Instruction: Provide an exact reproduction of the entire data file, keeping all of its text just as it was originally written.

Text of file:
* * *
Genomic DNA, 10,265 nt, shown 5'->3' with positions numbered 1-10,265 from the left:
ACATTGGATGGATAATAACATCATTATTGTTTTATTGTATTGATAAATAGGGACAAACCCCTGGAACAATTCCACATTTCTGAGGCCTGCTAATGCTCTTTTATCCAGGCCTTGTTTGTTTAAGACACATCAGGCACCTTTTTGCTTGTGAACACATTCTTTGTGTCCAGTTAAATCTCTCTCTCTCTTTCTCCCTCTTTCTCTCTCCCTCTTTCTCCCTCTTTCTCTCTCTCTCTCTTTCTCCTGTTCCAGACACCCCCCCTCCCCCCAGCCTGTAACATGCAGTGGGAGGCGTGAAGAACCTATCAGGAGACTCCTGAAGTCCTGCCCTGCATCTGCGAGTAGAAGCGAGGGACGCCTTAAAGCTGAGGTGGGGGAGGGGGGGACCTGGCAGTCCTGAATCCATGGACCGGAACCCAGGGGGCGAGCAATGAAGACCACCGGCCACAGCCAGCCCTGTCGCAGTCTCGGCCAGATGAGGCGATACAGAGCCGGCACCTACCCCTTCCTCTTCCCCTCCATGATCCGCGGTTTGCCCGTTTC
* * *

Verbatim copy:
Genomic DNA, 10,265 nt, shown 5'->3' with positions numbered 1-10,265 from the left:
ACATTGGATGGATAATAACATCATTATTGTTTTATTGTATTGATAAATAGGGACAAACCCCTGGAACAATTCCACATTTCTGAGGCCTGCTAATGCTCTTTTATCCAGGCCTTGTTTGTTTAAGACACATCAGGCACCTTTTTGCTTGTGAACACATTCTTTGTGTCCAGTTAAATCTCTCTCTCTCTTTCTCCCTCTTTCTCTCTCCCTCTTTCTCCCTCTTTCTCTCTCTCTCTCTTTCTCCTGTTCCAGACACCCCCCCTCCCCCCAGCCTGTAACATGCAGTGGGAGGCGTGAAGAACCTATCAGGAGACTCCTGAAGTCCTGCCCTGCATCTGCGAGTAGAAGCGAGGGACGCCTTAAAGCTGAGGTGGGGGAGGGGGGGACCTGGCAGTCCTGAATCCATGGACCGGAACCCAGGGGGCGAGCAATGAAGACCACCGGCCACAGCCAGCCCTGTCGCAGTCTCGGCCAGATGAGGCGATACAGAGCCGGCACCTACCCCTTCCTCTTCCCCTCCATGATCCGCGGTTTGCCCGTTTC